Also worthy of a visit is any of the city’s parks. For the elderly, parks here are like a meet-up spot. You see them engaged in everything, from raucous card games to Tai Chi practice. And the activity starts just after the crack of dawn and seldom dies down until the park closes for the night. These parks also serve as a nice change of scenery from the city’s massive urban sprawl.

One park in particular to check out is Jingshan Park, which sits just behind the Forbidden City. It was the site where they dumped all the dirt that was dug up to create the moat circling the Forbidden City. All that dirt resulted in a huge hill that sits in the middle of the park, at the top of which boasts the best 360 view of the city of any vantage point. You do have to compete for tripod space with the other photogs at the top of the hill at most hours of the day, though.

Other places worth hitting up:

Panjiayuan Antique Market: This swap-meet has hundreds of sellers hawking a litany of old school Chinese goods. The sheer number of vendors makes this place one worth checking for some good photos. If you decide to get out your wallet, however, make sure you haggle, as many of the “antiques” for sale are a lot newer than the vendors would have you believe.

Yonghegong Lama Temple: This temple is part of the Gelug school of Tibetan Buddhism, and thus has both Tibetan and Han Chinese elements as part of its architecture. One of the few of its kind in the city, Lama Temple is a popular tourist attraction, but visiting the temple on a weekday will minimize the crowd, making it easier to maneuver through and shoot photos; this place will be especially popular among architecture photographers. The temple is also within walking-distance of a few noteworthy hutongs, including the Wudaoying, Guozijian and Fangjia hutongs.

What neighborhoods/areas are good for exploring?

Niujie (Ox Steet): This area is home to Beijing’s largest Muslim enclave. With communist-era apartment blocks mingling with businesses catering to Muslim residents, Niujie’s aesthetic is something of a cross-section of cultures. It’s a unique aspect of Beijing that has its own vibe and everyone here is extremely friendly. Niujie is also home to Beijing’s oldest Mosque, which is also worth a visit.

Gulou: This area is kind of the perfect storm for anyone new to Beijing that wants to see a bit more than the typical tourist sites or expat enclaves. It’s an area that has managed to maintain a more tradition feel of old Beijing, while also having a wealth of modern amenities and maintaining its “cool.” The area is cross-crossed by hutongs, or the alleyway residential areas that were more ubiquitous around the Chinese capital prior to the city’s development boom. All manner of cool and quirky people and establishments are tucked away throughout the hutongs that would appeal to any street photographer. Additionally, there are many great bars, restaurants and cafes to choose from in the area, when your feet need a break.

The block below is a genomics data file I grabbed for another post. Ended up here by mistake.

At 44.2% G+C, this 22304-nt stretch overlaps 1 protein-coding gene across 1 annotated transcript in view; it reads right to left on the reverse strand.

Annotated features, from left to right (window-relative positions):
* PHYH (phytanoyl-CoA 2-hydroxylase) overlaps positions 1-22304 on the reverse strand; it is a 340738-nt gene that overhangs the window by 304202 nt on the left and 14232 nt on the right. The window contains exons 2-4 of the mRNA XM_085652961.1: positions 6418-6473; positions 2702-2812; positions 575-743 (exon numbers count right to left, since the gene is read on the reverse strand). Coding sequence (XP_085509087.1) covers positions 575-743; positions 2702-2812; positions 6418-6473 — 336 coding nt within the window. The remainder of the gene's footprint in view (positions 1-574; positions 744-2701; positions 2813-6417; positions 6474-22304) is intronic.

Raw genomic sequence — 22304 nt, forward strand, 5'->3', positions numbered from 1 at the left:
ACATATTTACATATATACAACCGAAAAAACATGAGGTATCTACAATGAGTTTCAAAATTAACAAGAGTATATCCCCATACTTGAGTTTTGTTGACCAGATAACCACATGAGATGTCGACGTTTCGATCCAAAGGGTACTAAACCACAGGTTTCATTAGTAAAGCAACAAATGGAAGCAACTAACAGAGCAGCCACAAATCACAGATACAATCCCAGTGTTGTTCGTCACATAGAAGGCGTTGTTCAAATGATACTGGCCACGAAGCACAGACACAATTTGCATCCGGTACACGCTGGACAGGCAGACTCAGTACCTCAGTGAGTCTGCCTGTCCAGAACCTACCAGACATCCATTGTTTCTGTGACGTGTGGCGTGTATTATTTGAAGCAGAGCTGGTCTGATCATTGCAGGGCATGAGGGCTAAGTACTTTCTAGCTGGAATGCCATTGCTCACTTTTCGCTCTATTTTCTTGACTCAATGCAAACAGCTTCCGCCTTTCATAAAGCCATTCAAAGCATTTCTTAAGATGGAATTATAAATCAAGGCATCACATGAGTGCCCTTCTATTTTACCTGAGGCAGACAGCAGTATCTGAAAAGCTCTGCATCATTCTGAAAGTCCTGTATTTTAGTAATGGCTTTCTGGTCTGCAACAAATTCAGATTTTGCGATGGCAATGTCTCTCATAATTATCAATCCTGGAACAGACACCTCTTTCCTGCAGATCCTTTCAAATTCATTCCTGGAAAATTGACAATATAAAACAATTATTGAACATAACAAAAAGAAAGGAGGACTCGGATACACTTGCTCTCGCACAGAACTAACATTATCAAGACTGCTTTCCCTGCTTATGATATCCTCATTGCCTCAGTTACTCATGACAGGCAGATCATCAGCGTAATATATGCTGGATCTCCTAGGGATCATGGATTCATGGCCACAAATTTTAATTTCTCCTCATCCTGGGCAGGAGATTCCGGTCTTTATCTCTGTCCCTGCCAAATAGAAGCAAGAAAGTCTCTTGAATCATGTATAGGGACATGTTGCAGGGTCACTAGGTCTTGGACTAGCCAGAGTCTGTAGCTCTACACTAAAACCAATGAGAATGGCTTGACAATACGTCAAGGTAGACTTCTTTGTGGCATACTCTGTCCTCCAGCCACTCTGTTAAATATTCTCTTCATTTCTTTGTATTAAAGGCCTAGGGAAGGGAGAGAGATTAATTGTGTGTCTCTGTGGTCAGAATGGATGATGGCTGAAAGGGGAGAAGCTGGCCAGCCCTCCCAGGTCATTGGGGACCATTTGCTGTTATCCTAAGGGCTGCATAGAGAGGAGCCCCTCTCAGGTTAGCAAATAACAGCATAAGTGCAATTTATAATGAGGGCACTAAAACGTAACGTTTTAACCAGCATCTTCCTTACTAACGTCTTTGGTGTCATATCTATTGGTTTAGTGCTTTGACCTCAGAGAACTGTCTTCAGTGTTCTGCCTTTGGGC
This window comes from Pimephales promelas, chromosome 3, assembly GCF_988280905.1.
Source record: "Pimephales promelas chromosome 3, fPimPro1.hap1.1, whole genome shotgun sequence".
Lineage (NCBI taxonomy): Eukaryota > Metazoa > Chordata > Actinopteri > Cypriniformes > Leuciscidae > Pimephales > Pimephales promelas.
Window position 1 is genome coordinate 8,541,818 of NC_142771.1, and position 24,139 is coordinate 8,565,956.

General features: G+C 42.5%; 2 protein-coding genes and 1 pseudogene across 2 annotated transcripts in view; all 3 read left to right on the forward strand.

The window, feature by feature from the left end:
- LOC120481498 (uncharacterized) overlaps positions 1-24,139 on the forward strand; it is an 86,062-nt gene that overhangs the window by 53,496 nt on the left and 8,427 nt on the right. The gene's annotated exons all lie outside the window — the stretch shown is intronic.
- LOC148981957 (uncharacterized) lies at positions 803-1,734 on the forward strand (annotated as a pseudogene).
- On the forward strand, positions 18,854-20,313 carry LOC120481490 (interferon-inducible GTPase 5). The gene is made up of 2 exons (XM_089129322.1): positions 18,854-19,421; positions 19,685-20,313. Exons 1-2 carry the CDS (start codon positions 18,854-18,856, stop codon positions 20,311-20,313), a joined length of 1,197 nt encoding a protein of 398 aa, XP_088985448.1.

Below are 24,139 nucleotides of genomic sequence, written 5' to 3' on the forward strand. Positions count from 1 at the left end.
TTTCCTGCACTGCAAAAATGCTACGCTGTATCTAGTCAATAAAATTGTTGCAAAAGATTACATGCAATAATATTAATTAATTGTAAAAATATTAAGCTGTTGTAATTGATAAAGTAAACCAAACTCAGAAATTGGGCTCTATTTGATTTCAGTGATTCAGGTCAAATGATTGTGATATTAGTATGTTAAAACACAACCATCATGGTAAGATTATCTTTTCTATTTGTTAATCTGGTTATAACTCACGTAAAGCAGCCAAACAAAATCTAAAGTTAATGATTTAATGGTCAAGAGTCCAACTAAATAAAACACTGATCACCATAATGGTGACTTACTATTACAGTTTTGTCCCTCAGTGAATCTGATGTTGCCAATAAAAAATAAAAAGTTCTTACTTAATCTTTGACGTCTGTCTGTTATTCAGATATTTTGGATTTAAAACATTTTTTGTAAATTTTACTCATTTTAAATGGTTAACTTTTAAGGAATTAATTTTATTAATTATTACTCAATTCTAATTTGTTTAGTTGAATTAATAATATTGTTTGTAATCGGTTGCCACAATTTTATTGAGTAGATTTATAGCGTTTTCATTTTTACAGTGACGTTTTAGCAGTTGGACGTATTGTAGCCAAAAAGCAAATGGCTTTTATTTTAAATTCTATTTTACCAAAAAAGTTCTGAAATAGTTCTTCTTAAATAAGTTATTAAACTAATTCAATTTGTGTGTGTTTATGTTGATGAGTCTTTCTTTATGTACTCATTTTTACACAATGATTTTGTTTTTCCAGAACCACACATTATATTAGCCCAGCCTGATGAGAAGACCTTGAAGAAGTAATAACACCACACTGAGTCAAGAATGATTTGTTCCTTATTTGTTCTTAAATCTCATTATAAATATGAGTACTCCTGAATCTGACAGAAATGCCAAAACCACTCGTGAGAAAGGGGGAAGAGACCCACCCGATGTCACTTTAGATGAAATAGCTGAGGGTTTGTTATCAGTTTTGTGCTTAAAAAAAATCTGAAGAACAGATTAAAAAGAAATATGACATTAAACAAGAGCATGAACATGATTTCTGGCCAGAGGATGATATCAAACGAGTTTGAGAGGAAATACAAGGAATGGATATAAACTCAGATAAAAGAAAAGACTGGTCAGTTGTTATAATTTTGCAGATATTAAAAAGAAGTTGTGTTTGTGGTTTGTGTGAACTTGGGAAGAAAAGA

Gulou (which means “drum tower”) is also home to two historical landmarks in Beijing, one of which is the area’s namesake—the Drum Tower and Bell Tower. Used as ways to notify local residents of the time of day, these two towers have stood tall amid Beijing’s fevered push toward “modern” development, which still looms over Gulou as a whole.

798 Art District: It’s a shell of its previous iteration, according to older Beijing residents, but it’s still an interesting place for newcomers, and photogs exploring Beijing can find more than a few picture-worthy scenes in this area. Originally an industrial center area for manufacturing military and civilian equipment, the area was pretty much abandoned by the mid-90s. This coincided with many of the city’s contemporary artists looking for cheap living and studio spaces. 798 became a thriving hub for Beijing’s underground creative scenes. However, as all places that become cool, commercialization crept in and the area is not what it once was, but there is still plenty to see. Graffiti and street art adorn nearly every wall space in the area. The sprawling industrial surroundings give the area a throwback charm and there are tons of shops and galleries to poke your head in. And there are still creative events and live music shows held there that harken back to the area’s heyday.

What are the best restaurants for food photography?

It’s hard to say; most places have no qualms about people taking photos of what is on their table. For new arrivals, though, I think your best bet as a one-stop-for-all location to take some good food pics on Wangfujing Snack Street. It’s not a restaurant itself, but street food from all over China are on sale in the area, the alleys of which are lined with food stalls. However, many tourists hit Wangfujing Snack Street to get a picture of the stall that serves deep-fried scorpion on a stick.

What’s the most scenic way to get around?